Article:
Top 5 Smart Ways to Handle Teacher Troubles!
Parents get very concerned when their child complains about his teacher being rude and mean and refuses to go to school. Parents hate to see their children being annoyed with the people they should be trusting to guide their physical, mental, and emotional development. So, how should parents react when children complain about their school teacher consistently? We have made a top 5 smart ways to handle teacher troubles!
1. Get to the Bottom of Your Child’s Discontent
It is important to first confirm that the problem lies with the teacher. The best way to go about it is to ask your child about the teacher when he is in a calm mood and figure out what irritates him the most about the teacher.
- Start with a chronological approach. Asking questions about the daily activities at school will help. Your questions may be “After you enter school, which is the first thing that irritates you?” or “Do you get sad during classes or during recess?” or “Is it all about the homework?”
- Ask general questions about the teacher.If your child doesn’t give you the response you are looking for, you can always go for the more global approach where the child doesn’t feel threatened by the thought that his answers would make you blame him. Your focus should be on the teacher with questions like “Does Mr. Weber get angry when a student misbehaves?” or “Does Mr. Weber ridicule students regularly?”
- Get down to the specifics. In case your child tells you that the teacher is “rude” and “bad,” get an explanation out of him by asking for concrete evidence of the teacher’s rudeness. You can ask questions like “Does he shout too much?” or “Does he mock students?”
2. Play Advocate
Tell your child that you’re going to write down what she’s saying so you can go have a conversation with the teacher. Let the child understand that you, her teacher, and the principal are partners working to help make school a great experience for her. This serves several purposes: Your child knows that you care about what’s happening, that her concerns are going to be heard, but also that you’re not just going to march in and “fix” a problem. Parents should say something like “Mom and Dad are going to talk to the teacher to find out why you feel this way” and not “why the teacher did this.” “It’s your child’s feelings you’re dealing with. Until you talk to the teacher, you don’t have the whole picture. You might also be able to give your older kid some tools to handle the situation herself. Suggest options, such as approaching the teacher after class and pointing out, for instance, that she doesn’t think she gets called on very often. Sometimes the teacher may not be aware of how your child feels.
3. Meet the Teacher
You should schedule a meeting with the teacher and ensure that you don’t start blaming him from the get-go. Children often fail to communicate their issues properly, and their instincts aren’t always that great. Thus, it’s best to make sure that you allow the teacher to offer explanations without giving him the idea that you are blaming him.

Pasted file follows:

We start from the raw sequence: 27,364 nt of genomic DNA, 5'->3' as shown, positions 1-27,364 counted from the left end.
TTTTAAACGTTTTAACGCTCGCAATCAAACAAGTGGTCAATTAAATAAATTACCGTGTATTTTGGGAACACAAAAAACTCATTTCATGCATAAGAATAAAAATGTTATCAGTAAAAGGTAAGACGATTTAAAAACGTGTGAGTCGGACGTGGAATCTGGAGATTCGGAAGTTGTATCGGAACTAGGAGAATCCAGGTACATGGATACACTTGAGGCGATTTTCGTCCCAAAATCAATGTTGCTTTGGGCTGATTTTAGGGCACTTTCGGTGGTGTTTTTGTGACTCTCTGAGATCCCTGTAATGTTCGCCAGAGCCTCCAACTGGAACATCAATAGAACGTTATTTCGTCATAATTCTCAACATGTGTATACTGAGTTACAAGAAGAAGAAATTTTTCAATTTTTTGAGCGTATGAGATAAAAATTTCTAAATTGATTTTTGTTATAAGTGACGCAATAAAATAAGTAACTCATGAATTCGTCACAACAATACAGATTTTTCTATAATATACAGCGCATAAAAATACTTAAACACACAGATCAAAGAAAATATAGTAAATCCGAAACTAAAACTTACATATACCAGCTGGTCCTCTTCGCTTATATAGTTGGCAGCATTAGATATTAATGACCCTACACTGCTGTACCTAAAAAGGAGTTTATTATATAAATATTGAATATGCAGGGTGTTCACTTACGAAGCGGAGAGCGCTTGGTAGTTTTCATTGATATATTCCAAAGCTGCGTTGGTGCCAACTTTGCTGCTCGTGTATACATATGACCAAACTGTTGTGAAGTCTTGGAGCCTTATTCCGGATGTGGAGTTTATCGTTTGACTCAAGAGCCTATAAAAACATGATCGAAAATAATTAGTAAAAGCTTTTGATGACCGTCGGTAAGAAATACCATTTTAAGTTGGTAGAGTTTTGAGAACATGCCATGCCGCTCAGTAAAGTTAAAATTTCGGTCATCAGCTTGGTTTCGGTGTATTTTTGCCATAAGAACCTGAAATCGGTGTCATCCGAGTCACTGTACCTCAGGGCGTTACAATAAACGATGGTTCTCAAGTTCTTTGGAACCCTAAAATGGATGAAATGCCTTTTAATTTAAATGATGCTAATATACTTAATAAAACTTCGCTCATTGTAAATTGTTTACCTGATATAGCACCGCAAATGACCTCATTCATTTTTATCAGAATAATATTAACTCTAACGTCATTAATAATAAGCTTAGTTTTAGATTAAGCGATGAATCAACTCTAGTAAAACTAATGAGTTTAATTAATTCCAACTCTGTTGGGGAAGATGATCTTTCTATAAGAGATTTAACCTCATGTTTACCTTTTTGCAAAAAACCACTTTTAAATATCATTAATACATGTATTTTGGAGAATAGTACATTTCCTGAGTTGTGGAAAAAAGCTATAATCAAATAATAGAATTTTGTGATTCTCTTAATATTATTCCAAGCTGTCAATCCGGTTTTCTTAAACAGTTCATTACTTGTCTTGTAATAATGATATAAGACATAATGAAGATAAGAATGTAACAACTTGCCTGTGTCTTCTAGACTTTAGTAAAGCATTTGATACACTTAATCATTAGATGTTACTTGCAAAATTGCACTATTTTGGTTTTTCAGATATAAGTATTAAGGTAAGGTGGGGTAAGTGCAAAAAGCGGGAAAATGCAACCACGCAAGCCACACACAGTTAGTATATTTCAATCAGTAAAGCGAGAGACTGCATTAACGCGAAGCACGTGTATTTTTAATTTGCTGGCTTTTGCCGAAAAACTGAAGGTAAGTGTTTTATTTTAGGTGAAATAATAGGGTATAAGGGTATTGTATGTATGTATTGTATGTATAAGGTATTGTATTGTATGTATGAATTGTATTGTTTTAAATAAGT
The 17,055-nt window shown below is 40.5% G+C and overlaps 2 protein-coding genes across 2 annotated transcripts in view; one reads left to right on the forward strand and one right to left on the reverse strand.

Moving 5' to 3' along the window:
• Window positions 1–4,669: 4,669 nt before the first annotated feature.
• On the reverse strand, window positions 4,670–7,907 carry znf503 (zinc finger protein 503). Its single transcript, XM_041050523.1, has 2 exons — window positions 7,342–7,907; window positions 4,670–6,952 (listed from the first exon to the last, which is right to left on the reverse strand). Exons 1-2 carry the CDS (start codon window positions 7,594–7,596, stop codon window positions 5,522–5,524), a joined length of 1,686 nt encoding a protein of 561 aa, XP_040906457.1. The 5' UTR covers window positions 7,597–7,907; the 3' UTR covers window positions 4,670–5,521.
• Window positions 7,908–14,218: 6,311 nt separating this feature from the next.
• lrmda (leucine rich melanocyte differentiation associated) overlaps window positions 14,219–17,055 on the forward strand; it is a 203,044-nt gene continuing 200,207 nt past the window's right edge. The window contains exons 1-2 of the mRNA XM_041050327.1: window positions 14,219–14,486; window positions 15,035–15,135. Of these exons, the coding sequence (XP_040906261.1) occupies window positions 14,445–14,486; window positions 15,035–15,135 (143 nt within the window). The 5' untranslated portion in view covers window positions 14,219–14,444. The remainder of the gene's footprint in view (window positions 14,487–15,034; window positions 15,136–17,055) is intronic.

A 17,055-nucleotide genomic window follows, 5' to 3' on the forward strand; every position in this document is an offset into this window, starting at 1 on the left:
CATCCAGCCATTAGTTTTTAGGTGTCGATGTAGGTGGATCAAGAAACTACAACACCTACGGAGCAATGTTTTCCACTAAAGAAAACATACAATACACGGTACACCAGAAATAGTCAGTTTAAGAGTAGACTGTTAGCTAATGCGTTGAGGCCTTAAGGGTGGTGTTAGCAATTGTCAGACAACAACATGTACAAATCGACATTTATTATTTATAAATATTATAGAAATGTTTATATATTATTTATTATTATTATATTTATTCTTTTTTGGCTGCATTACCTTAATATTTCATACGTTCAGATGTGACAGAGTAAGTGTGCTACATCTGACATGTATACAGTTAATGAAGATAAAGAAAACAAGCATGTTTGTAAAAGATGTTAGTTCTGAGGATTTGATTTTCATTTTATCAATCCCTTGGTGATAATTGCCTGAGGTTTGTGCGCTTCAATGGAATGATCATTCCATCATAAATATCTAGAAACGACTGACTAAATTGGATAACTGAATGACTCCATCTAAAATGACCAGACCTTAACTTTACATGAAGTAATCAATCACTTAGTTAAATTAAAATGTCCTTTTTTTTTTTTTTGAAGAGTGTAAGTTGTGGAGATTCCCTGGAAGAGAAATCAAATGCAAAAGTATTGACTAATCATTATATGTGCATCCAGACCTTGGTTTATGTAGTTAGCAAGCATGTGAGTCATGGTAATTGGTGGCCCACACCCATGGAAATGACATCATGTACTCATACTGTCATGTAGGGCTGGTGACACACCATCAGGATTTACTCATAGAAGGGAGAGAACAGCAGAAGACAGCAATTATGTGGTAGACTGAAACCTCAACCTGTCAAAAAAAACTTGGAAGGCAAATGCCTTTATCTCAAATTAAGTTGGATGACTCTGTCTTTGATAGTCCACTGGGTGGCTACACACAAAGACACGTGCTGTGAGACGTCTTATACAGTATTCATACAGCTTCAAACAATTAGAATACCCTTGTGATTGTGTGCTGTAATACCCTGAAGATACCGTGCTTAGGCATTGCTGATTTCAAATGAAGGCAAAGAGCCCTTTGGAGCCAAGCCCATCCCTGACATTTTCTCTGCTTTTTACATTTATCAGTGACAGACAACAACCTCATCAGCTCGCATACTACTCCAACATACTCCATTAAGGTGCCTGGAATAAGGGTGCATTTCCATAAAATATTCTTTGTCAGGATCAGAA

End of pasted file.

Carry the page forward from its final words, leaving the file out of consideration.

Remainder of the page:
- During the Meeting
Start the meeting on a positive note by praising the teacher for any recent activity that he has conducted in the class and then move on to establishing that you are meeting him to discuss a specific issue. Tell him that your child is having problems with a specific aspect of his teaching, but your words and tone should not make the teacher go on the defensive, as once he goes defensive, he might not talk openly to you and might even take offence.
- After the Meeting
Once the meeting ends, make sure to send the teacher a concise email. In the mail, you should thank the teacher for scheduling the meeting so quickly and for showing concern. Don’t forget to follow up the issue with your child from time to time, too. You can also volunteer to become the educator’s aid. This will allow you to get a better idea of his habits and behavior.
Sometimes, the child shares as much of the fault as the teacher. If you realize after the meeting that the blame lies partially with your child, then don’t hesitate in accepting that notion and try to explore how to rectify the problem.
4. Reach out to other Parents
If you reach the conclusion that the problem does lie with the teacher, it’s best to check if other students in his class are also facing the issue. You can confirm this by contacting the parents of your child’s friends and classmates; but you must ensure that you don’t converse in a manner that makes those parents suspicious of the teacher, even though their child has no problems with the teacher. It’s best to start the conversation with questions like “How has Laura been feeling about school this year?”
Contacting parents who have had children taught by the same teacher earlier would also help as they would be able to tell you whether your suspicions are well founded. You might also get your hands on some new information about the teacher.
5. Maintain Privacy
This is a biggie. Never talk down or reprimand your child in front of a teacher who you are unsure has your child’s best interest at heart. Teachers are people too, and can be manipulative. While most of us truly believe most teachers are loving and want the best for all of their kids, some will use the divide and conquer strategy of pitting a parent against a kid. Once a parent begins to equate their visits to the school with negative behavior from the child, a parent is more likely to keep their distance. Teachers can use this to their advantage if they don’t want parents checking in on their class style. Always handle behavior, homework or peer issues with your child at home. Simply respond to the teacher: “We’ll work on that at home.”